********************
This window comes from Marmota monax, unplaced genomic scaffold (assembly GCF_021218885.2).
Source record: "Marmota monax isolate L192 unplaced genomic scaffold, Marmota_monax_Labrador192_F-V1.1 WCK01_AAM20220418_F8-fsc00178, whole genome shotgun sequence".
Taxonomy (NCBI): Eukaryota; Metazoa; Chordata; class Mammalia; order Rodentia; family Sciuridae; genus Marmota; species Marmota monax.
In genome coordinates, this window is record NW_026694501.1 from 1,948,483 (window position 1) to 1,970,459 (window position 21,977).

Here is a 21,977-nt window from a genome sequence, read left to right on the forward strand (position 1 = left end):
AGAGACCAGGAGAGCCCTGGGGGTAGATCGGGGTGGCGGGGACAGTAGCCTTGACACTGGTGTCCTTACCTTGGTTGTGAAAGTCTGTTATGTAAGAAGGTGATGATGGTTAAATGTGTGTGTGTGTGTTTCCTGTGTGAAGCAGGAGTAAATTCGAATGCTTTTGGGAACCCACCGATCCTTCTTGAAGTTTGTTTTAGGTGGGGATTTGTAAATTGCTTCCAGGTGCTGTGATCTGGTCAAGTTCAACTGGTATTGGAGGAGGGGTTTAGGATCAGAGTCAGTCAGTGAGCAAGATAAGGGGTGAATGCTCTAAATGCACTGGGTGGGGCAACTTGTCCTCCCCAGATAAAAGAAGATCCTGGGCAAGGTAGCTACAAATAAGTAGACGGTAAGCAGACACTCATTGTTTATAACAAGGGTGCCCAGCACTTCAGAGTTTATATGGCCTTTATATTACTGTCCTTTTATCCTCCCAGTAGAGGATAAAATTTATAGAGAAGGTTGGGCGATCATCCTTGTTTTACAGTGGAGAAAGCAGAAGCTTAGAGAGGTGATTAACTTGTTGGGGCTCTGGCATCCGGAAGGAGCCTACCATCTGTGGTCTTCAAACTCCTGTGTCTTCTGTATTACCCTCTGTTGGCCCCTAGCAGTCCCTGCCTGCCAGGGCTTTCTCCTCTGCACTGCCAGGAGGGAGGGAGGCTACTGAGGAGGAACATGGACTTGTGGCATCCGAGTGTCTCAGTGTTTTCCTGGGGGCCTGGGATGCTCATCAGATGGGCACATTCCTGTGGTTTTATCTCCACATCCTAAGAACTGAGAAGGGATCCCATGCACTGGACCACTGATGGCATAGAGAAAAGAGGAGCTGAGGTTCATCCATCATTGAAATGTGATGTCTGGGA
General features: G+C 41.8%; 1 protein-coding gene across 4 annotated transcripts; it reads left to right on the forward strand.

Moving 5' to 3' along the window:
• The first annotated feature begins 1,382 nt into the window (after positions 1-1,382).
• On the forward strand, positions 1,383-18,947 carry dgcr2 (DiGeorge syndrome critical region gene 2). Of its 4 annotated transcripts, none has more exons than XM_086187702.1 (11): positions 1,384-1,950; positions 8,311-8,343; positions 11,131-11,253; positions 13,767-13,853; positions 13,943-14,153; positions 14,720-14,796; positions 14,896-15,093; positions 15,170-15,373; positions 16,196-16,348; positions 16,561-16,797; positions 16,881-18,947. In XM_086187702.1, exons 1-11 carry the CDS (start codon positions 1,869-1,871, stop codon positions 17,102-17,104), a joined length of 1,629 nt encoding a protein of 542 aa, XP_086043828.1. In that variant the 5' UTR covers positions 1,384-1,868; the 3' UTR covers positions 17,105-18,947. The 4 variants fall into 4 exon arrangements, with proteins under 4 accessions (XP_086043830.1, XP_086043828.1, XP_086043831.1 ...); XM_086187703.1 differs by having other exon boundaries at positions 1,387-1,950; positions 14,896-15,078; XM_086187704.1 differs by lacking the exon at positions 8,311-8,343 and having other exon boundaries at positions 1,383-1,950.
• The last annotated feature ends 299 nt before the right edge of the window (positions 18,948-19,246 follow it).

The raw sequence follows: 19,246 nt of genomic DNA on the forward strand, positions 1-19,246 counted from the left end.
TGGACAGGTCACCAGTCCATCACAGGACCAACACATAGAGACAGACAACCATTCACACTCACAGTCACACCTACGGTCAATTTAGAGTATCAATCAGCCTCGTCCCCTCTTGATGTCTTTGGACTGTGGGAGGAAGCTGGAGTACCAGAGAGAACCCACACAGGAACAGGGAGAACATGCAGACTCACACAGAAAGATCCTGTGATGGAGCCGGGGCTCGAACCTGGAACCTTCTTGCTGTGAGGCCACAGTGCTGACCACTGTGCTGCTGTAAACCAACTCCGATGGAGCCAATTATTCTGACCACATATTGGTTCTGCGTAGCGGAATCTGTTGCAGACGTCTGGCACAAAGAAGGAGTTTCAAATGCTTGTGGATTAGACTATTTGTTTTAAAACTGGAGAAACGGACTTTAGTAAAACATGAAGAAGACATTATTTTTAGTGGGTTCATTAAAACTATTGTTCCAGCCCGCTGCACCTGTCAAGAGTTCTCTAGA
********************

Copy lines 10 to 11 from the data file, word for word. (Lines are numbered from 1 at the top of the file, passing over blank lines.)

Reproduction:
• On the forward strand, positions 1,383-18,947 carry dgcr2 (DiGeorge syndrome critical region gene 2). Of its 4 annotated transcripts, none has more exons than XM_086187702.1 (11): positions 1,384-1,950; positions 8,311-8,343; positions 11,131-11,253; positions 13,767-13,853; positions 13,943-14,153; positions 14,720-14,796; positions 14,896-15,093; positions 15,170-15,373; positions 16,196-16,348; positions 16,561-16,797; positions 16,881-18,947. In XM_086187702.1, exons 1-11 carry the CDS (start codon positions 1,869-1,871, stop codon positions 17,102-17,104), a joined length of 1,629 nt encoding a protein of 542 aa, XP_086043828.1. In that variant the 5' UTR covers positions 1,384-1,868; the 3' UTR covers positions 17,105-18,947. The 4 variants fall into 4 exon arrangements, with proteins under 4 accessions (XP_086043830.1, XP_086043828.1, XP_086043831.1 ...); XM_086187703.1 differs by having other exon boundaries at positions 1,387-1,950; positions 14,896-15,078; XM_086187704.1 differs by lacking the exon at positions 8,311-8,343 and having other exon boundaries at positions 1,383-1,950.
• The last annotated feature ends 299 nt before the right edge of the window (positions 18,948-19,246 follow it).